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Simply put: Braves are the best in June 2023

It was literally the best month for the Braves franchise since the start of the 20th century.

MLB: JUN 30 Marlins at Braves Photo by Rich von Biberstein/Icon Sportswire via Getty Images

I don’t think anyone ever goes back to read any of these monthly recaps, but if one were to do so, the very first part of each would give them a refresher about how the month went relative to expectations. I have a feeling that no one is going to need a refresher about June 2023 for a long while, though. The Braves went 21-4; simply put, it was the best month for the franchise, pretty much* ever. After the Braves showed no signs of letup by ending the month with a 16-4 drubbing of the second-place Marlins, I was really hoping the Rays would lose in Seattle, to make things align very neatly: the Braves, riding their historic month, finally ascended to the place they occupied in the preseason projections — baseball’s best team. Alas, the Mariners blew a 4-0 lead en route to a 15-4 Rays win, so the Braves remain a game behind the Rays. Things don’t always neatly align. But really, who cares? Best. Month. Ever.

* The Baseball Reference Stathead tool only searches from 1901 forward. Through the tool, it looks like the Braves really did have their best-ever franchise month. However, you can look through the schedules of pre-1901 teams manually, and the 1897 Boston Beaneaters technically bested the 21-4 mark by going 22-2 in June of that year, during the William McKinley presidency.

It was also the best month for any team since the Dodgers went 20-3 in July 2017. Among current teams, no one was even close. The second-best team in June was the Marlins, who went “just” 19-8 — three games worse than the Braves. It was a blazing turnaround from a pretty meh May, one that had the Braves play at a 15-14 clip.

Given the above, it’s kind of weird to talk about what the expectations and projections were. Of course they smashed ‘em. Look at this!

If you count the rain-shortened series in Philadelphia as a sweep, the Braves had as many sweeps as game losses in June. By game-to-game odds, they were supposed to go 15-10 in June, which they easily cleared. Normally, doing the alternative, i.e., assuming they’ll win every game they’re favored in is a terrible way to forecast, but the Braves were favored in all but three games for the month, and won all but four. (That said, they actually won all three games in which they weren’t favored, and one of their losses was a game in which they were favored by the third-largest margin of the month, in a Bryce Elder-Trevor Williams matchup at home.) On the season to date, the Braves are about seven games ahead of their game-to-game odds. They’re one game ahead of their Pythagorean Expectation and two games ahead of their BaseRuns at this point.

In June, they added 14 percent to their division odds, 18 percent to their chances of getting a first-round playoff bye, the “final” two percent to their playoff odds (which now round to 100.0 percent), and five percent to their championship odds. Relative to where they finished May, they added about seven wins to their forecasted end-of-season total; they are now projected to end with 101 wins, after starting the season in the 93-win range. All this without Max Fried or Kyle Wright, by the way...

A funny thing about all of these superlatives, though — the June 2023 Braves were not some kind of complete team effort. The pitching staff’s production in June? 1.5 fWAR, 25th in MLB. That part of the team amassed 4.4 fWAR in April and 3.2 in May, and couldn’t even manage half of May here. The rotation was horrible in June, totaling just 0.3 fWAR, ahead of only the Rockies. It didn’t matter, though, and you know why because you also watched this team terrorize the opposition all month: the offense was just unbelievable.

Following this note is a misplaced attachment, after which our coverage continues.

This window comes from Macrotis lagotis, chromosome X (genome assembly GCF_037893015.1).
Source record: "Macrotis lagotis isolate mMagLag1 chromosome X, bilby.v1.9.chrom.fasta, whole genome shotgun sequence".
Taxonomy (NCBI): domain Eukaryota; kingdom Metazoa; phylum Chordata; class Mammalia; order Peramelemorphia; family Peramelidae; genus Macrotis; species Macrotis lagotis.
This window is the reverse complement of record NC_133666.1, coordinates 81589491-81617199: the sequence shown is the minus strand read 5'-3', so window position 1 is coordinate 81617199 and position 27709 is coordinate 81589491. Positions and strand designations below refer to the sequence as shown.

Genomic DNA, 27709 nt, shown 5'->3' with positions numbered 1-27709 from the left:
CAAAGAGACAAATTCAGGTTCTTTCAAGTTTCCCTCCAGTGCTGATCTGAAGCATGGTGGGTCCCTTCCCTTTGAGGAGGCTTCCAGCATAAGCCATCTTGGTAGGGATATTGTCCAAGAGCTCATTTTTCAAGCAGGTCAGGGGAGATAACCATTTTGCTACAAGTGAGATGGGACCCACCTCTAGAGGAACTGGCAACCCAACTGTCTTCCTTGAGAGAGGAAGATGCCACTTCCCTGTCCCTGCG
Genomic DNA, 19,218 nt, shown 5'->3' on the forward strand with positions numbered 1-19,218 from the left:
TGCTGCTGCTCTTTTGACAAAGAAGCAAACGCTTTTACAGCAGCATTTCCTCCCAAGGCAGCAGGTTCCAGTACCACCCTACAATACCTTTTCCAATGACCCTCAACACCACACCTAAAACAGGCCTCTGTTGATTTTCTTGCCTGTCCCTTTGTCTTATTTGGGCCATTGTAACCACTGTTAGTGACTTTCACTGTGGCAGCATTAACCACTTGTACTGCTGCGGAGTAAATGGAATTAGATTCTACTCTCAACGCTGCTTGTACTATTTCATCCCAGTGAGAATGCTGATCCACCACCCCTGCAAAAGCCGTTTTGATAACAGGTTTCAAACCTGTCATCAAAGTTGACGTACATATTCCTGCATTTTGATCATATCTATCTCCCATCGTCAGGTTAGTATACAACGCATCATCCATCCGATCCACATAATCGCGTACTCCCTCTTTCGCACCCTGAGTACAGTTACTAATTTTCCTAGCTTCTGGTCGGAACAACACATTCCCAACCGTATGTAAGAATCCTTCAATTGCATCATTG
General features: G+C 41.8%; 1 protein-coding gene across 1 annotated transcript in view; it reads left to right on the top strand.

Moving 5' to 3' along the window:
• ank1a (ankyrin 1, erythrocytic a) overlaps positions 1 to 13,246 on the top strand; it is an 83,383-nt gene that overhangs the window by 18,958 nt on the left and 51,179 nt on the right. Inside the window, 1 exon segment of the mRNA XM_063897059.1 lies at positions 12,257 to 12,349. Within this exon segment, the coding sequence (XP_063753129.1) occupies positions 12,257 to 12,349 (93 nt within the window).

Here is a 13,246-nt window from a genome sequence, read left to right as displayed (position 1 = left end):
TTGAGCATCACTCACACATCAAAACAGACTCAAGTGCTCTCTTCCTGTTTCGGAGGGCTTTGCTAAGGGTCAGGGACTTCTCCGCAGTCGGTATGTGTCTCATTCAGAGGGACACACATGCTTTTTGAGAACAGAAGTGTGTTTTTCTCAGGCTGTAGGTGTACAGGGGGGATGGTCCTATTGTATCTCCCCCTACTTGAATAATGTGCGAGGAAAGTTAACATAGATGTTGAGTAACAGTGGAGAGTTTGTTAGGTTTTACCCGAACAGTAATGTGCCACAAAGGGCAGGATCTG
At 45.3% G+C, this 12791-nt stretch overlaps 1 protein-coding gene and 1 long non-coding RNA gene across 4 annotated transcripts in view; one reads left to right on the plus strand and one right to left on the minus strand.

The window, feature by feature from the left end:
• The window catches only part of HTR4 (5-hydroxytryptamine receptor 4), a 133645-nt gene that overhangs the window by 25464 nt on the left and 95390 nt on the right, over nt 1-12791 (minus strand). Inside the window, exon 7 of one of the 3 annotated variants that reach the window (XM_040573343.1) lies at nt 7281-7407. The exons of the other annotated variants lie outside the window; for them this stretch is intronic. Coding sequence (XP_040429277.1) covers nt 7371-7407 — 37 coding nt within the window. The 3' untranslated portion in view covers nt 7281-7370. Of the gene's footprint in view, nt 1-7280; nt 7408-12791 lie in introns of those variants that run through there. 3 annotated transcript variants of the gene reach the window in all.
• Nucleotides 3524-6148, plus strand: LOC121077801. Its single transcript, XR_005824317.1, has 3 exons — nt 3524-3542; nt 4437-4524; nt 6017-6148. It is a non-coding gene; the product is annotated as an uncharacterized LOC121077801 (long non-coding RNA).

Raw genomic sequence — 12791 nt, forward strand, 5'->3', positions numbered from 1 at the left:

The Braves finished June with a 150 team wRC+. The next-closest team finished at 128. Nine of the 11 Braves that got a plate appearance in June finished the month with a wRC+ of 115 or higher; there were as many guys above 190 as below 100.

They not only set the franchise record for homers in a month, but also a bunch of other insane records. On a wRC+ basis, with query-enabled data going back to 2002, their 150 wRC+ was way ahead of the next-highest calendar month, 2020’s September, which was “just” 134. On an OPS+ basis, it was the highest for any team since the Cubs in April 1954. On an OPS basis with no adjustment it was the highest since the Astros of July 2017. Suffice to say, it was the best offensive month in franchise history as well.

They also played good defense, as Stephen noted earlier this week. It was quite a turnaround, bringing them from “awful” to “average” defensively on the year. The bullpen was also great. It was just the rotation that was, well, stinky. But when you’re clubbing balls like this, you can get into shootouts and come out on top, no problem. In fact, the Braves accumulated so much non-rotation fWAR this month that their WAR-wins record for June was around 19-6. They can credit some good fortune to doing even better, but the point is that even horrible starting pitching wasn’t much of an impediment to more or less running the table for a month.

On the year, the Braves are now third in position player fWAR (second offensively, 11th defensively) and ninth in pitching fWAR (15th rotation, third bullpen).

One more set of stats: the Braves had a .387 xwOBA (and .399 wOBA) for the month. That’s hilariously by far the highest 2023 team xwOBA, as the Rangers are in second place with a .357 xwOBA, also in June. In the Statcast era (since the start of 2015), the xwOBA-by-calendar-month rankings are as follows:

  • June 2023 Braves: .387
  • September 2020 Braves: .386
  • September 2020 Dodgers: .374

It’s a bit of a silly statistic because the Braves have essentially been building their team to put up high xwOBAs, but boy, has it ever worked. They had four of the 20 players with an xwOBA above .400 in June, to put a fine point on it.

All of that makes pointing out individual performances kind of silly, but hey, this is a still a monthly recap, innit?

Totally Meaningless Ivan Award for June 2023 Performance - Position Players